News - 22.02.2021

A Symphonic Diary of Ōtautahi

For composer Philip Norman, it was the sound of birdsong, wind, sirens and helicopters that characterised the last ten years in Christchurch. For the opening 2021 Lamb & Hayward Masterworks concert Turangawaewae, Philip was commissioned to write a piece to commemorate the 10th anniversary of the February 2011 earthquakes. The resulting composition, titled Resilience – A symphonic diary of a difficult decade, with three continuous movements and a coda, takes inspiration from three significant episodes that happened in Christchurch since 2011.

For composer Philip Norman, it was the sound of birdsong, wind, sirens and helicopters that characterised the last ten years in Christchurch.

For the opening 2021 Lamb & Hayward Masterworks concert Turangawaewae, Philip was commissioned to write a piece to commemorate the 10th anniversary of the February 2011 earthquakes. The resulting composition, titled ResilienceA symphonic diary of a difficult decade, with three continuous movements and a coda, takes inspiration from three significant episodes that happened in Christchurch since 2011.

“The first thought that initially came to me was that, ten years ago, I did a narrated orchestral piece with Gary McCormick’s poem ‘Earthquake 22.2.11’, and it was a powerful one. He wrote it right after the quake, so it was white hot. I thought maybe I would use that as a point of departure.”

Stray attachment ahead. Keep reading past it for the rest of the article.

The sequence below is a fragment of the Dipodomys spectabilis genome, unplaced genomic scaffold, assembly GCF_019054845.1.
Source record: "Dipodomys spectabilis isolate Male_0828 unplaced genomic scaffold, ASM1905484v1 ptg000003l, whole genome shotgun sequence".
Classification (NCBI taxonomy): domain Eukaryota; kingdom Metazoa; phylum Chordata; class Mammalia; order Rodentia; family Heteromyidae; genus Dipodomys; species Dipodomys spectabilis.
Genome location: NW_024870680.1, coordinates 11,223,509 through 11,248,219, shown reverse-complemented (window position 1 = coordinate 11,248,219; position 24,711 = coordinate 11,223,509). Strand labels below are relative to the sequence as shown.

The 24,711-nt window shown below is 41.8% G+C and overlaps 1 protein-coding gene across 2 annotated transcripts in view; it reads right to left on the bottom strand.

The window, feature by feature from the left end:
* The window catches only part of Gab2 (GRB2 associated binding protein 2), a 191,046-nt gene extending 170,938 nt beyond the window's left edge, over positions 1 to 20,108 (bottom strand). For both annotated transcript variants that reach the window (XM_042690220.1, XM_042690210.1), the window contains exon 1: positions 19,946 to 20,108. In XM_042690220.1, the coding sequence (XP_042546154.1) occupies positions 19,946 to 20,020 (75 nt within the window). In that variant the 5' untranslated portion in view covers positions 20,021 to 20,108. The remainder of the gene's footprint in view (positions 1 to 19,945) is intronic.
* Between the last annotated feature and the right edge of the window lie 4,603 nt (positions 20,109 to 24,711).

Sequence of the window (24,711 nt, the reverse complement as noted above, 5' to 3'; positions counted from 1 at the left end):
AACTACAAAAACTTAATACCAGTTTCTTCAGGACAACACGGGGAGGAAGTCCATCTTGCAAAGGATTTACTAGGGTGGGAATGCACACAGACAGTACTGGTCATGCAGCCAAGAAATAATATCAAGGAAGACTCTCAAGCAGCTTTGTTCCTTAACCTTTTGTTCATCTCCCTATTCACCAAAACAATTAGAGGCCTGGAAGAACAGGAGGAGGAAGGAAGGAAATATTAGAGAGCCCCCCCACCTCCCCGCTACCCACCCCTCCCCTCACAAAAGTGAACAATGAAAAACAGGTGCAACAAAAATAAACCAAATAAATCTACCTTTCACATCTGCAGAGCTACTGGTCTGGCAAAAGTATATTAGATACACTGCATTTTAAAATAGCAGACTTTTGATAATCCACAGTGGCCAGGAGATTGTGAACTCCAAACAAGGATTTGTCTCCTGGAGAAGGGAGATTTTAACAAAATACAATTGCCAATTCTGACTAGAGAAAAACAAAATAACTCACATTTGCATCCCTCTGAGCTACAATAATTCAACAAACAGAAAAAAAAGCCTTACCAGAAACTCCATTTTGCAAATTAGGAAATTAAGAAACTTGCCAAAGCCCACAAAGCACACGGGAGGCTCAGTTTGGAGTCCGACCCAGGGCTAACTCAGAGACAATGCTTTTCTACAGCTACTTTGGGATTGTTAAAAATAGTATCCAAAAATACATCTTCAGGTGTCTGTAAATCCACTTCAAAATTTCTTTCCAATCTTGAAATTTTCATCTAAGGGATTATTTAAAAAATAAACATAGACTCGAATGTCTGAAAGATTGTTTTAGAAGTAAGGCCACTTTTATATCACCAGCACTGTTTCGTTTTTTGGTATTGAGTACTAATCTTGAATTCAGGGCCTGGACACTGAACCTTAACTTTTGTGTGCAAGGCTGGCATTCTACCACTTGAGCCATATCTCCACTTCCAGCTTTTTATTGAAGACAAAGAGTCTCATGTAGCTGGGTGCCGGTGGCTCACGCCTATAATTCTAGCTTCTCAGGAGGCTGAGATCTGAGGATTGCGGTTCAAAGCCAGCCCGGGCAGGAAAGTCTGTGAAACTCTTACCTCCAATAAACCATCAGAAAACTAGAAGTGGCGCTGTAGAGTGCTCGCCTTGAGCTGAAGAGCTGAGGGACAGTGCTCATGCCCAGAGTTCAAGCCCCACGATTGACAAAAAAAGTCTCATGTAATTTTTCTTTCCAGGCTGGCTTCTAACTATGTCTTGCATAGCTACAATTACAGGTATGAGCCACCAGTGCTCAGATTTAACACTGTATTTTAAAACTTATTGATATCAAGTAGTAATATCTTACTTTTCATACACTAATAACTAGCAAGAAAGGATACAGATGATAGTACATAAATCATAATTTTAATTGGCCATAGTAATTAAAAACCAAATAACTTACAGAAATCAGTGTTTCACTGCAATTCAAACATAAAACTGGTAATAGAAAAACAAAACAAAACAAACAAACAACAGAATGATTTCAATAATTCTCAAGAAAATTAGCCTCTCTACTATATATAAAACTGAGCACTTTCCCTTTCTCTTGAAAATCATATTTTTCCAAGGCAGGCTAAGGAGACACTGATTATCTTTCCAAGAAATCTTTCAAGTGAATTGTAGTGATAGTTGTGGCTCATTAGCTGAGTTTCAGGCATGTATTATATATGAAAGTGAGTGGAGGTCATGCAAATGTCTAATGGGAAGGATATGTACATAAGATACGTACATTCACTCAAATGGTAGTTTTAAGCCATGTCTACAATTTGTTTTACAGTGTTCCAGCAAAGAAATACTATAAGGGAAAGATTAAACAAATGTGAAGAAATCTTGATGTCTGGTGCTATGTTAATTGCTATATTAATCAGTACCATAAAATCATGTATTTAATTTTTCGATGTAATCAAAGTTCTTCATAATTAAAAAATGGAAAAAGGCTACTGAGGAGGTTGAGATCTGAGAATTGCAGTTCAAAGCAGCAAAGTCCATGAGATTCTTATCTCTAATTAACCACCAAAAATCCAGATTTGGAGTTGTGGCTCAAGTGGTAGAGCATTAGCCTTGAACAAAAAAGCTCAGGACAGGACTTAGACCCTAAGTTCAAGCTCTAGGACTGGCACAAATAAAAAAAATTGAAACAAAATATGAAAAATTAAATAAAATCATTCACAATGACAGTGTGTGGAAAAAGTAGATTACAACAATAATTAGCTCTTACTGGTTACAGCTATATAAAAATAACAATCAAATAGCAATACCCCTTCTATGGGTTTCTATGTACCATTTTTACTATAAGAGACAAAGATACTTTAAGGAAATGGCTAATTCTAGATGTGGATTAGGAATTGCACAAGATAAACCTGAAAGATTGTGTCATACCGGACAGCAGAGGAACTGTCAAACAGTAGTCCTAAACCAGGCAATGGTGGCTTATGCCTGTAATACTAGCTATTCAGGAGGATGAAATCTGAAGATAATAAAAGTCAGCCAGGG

He also drew from the city’s collective grief and confusion after the 2019 Mosque Shooting, and from the recent COVID-19 and lockdown experience. The main challenge then became how to tie these three disparate elements together, and for Philip, wind and birdsong were some of the most prominent sounds that continued in the city over the past decade.

“Wind signifies desolation,” he explained. “The wind at sites of buildings that are no longer there or are deserted; a little bit of wind blowing down roads with no motor vehicles during lockdown.”

To achieve the wind effect, he turned to old friend Peter Hewson, who he’d known since 1974 during his university days, where they’d worked on shows together.

“I tried to find examples of orchestral wind machines rather than theatre ones because these days the theatre uses electronic wind machines,” Peter explained. However, Philip wanted an analogue version for its visual impact in the percussion section on stage.

The wind machines proved elusive, so Peter decided to build one himself. The sound of wind is created by turning a handle, which causes the battens on the wheel to run against a piece of fabric draped over them, thus creating a sound. Canvas worked best, they found, especially the heavier ones.

Philip also incorporated snippets of things he had written over the last ten years, including rhythms of the aftershocks that he had notated as they were happening.

But the sound that left the most impression on him was birdsong, he said. “The sudden absence of birdsong leading up to the earthquake, and the amazing birdsong in the middle of lockdown. A lot of people have remarked on that.” It became the element that linked all the others together.

Though he drew on significant events in the city’s story, there is no one part that portrays a particular event. Rather, it is an overall impression.

“I called it Resilience because it is one of the most remarkable attributes Cantabrians have shown over the last 10 years. Some of us left, but most of us stayed, and now the city is coming back again to its lively self.”

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